Embedded in all of our days, weeks, and years are opportunities to grow deeper in faith and closer in community. And we often take advantage of this special, transitional time of the year to commit to new spiritual habits—to devote time to God and to our spiritual growth.
We have an astounding number of faith resources available in this community among our faculty, staff, students, and guests. So this year, I am launching a spiritual life podcast and blog that will make those resources more widely available across our five schools, in hopes that we can better support and connect to one another in our spiritual lives. It is my hope that the regular messages may encourage and teach you something new on your commute, afternoon walk, or lunch break.
—Sara Barton, University Chaplain
Junior Hattie Pace connects her relationship with art to her relationship with God, discussing how she remains confident in God’s ever-inspiring and renewing presence.
On the two-year anniversary of the Borderline shooting, Seaver College Junior, Annabelle Childers reflects on the question she often asks herself, "What kind of person am I after this?"
Today's spiritual life podcast features Pepperdine Student leaders and members of the Student Wellness Association Board (SWAB). Listen in as Sara asks Seaver students, Giuliana Golon, Amanda Fricker, and Morgan Clinton to reflect on their experiences with SWAB at Pepperdine and what it means to engage the spiritual as part of wholistic health.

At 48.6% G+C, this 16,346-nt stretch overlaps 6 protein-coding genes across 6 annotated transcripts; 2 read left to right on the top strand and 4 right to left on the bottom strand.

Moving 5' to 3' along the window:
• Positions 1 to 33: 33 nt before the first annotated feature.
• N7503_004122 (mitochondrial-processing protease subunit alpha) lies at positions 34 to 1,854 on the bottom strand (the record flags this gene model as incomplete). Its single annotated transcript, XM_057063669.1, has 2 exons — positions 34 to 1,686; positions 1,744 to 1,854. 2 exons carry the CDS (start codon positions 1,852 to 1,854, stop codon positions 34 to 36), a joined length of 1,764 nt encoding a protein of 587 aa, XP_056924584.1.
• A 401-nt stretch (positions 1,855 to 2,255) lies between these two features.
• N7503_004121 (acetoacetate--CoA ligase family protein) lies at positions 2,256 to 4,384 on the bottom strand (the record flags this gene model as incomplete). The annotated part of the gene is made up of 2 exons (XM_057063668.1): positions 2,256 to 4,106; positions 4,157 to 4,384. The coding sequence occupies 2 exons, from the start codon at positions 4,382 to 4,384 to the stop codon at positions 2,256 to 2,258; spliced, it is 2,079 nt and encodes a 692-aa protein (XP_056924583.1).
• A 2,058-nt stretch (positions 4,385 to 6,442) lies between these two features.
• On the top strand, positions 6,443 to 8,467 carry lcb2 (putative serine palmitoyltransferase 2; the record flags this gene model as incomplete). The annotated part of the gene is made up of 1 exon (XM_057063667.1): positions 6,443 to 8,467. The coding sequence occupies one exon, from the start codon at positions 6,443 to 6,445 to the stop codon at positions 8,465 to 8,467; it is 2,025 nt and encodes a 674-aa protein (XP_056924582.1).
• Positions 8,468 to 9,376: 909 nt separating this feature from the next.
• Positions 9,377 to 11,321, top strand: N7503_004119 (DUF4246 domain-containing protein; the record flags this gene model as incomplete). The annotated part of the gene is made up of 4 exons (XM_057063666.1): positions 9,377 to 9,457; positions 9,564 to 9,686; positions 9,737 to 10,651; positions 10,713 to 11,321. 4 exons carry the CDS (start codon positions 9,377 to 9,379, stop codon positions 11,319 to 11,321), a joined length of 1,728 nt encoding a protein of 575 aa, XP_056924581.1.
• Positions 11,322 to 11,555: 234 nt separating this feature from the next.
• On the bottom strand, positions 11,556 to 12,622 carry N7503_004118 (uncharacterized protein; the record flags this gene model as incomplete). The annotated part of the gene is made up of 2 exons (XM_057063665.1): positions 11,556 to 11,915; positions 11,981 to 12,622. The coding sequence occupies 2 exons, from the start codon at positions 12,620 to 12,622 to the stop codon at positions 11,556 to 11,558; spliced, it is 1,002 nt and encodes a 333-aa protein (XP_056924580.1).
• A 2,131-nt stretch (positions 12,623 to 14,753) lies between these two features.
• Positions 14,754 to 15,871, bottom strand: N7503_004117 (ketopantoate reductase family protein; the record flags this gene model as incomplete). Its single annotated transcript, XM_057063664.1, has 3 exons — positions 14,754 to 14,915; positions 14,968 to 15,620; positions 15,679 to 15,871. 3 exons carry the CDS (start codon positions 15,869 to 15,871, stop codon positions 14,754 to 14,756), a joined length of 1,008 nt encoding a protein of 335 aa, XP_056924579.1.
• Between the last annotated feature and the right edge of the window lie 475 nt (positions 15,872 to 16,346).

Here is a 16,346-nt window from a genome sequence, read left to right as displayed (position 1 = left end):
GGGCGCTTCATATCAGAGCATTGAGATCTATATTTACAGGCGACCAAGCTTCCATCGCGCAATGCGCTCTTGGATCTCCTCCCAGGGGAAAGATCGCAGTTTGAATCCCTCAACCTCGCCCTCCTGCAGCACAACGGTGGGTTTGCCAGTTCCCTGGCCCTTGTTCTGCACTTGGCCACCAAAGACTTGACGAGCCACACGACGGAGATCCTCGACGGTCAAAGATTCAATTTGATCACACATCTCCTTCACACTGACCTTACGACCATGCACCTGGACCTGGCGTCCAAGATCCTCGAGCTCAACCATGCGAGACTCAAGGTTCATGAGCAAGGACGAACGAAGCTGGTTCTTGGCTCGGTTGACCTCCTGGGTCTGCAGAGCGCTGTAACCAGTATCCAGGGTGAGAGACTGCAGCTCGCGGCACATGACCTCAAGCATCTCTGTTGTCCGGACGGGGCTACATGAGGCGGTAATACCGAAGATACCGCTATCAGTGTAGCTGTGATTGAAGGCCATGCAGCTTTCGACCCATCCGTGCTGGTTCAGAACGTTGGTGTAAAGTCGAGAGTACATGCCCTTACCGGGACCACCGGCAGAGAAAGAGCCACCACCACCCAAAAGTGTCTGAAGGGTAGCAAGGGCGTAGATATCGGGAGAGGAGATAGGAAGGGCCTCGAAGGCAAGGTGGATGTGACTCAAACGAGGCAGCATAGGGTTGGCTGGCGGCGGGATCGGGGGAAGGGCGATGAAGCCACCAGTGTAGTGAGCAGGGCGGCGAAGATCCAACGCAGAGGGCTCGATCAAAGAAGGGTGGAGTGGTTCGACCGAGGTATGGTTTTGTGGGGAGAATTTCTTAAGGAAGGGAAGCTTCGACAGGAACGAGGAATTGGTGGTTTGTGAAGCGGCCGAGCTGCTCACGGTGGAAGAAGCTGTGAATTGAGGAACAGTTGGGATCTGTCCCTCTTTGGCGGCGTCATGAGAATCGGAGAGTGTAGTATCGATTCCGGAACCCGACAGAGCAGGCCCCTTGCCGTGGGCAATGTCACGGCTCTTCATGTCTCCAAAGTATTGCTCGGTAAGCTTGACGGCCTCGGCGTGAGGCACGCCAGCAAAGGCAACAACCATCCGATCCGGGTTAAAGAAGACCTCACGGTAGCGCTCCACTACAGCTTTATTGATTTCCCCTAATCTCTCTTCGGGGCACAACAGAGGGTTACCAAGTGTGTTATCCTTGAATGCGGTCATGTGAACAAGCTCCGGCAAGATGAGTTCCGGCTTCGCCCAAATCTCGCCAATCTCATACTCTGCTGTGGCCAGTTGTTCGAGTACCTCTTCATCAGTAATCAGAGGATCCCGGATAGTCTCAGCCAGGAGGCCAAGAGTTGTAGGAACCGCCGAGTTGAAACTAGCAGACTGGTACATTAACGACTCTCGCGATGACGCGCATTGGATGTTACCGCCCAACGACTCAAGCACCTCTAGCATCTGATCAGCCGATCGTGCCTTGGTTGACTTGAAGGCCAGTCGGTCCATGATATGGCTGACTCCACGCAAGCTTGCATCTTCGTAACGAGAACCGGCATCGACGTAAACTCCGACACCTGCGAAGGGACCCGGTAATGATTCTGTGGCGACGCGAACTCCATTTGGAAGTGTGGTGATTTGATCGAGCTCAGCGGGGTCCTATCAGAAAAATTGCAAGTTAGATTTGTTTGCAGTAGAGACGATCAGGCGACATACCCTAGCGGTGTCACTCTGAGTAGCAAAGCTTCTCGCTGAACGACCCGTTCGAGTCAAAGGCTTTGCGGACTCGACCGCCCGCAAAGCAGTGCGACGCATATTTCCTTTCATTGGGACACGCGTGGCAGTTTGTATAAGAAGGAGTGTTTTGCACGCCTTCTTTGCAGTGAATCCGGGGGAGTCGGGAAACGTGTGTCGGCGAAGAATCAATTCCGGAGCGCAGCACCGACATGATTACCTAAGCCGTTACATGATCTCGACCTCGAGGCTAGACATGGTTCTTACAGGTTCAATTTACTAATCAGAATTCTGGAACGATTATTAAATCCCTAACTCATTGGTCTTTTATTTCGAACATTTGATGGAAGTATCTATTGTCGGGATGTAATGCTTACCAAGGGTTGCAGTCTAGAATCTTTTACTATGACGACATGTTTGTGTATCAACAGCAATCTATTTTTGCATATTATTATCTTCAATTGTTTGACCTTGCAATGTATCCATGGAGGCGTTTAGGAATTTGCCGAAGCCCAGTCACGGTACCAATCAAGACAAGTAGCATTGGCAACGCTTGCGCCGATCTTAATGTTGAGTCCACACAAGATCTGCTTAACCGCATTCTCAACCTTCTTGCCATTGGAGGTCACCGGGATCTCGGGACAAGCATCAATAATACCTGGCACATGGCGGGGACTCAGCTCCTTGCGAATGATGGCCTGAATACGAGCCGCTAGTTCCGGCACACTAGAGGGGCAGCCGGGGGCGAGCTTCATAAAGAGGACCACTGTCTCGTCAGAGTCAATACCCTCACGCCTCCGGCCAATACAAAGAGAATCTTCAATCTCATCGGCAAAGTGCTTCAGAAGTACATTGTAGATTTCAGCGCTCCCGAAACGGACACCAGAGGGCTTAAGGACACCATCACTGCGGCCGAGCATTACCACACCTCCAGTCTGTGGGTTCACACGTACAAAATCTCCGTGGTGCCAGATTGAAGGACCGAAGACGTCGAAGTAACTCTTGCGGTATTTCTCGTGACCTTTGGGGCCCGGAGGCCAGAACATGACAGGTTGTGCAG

Olivia Robinson, Seaver College senior, reflects on how the uncertainty of the COVID-19 situation has shaped her prayer life to move beyond what is probable and put her hope in God.
Today's spiritual life podcast features four Seaver College seniors. Listen in as Sara asks students, Caroline Sisson, Matthew Pastor, Jared Lee, and Allison Lee to reflect on their spiritual lives and how they are processing recent interruptions to their senior year.
Jennifer Berry Hawes shares remarkable testimonials from the 2015 shooting at Emanuel AME Church in Charleston, South Carolina. Hawes recalls conversations with the three surviving victims and discusses her book, "Grace Will Lead Us Home: The Charleston Church Massacre and the Hard, Inspiring Journey to Forgiveness.”
Abigail M. Gibson, Master’s student at University of Oklahoma, shares how her perspective as an historian has contributed to the ways in which she understands herself, her faith, and the complexities of life itself in the age of social media.
Christina Littlefield, Associate Professor of Communication and Religion at Seaver College discusses her experiences as a truth-seeker, connects biblical teachings to being a truth-seeking journalist, and reflections on finding God in questioning.
Pastor Tate, Founding Pastor at Fellowship Church Monrovia, discusses starting a multiethnic, intergenerational church, the value of finding God in and through community, faith deconstruction and religious cynicism, and going after greatness in service of one another.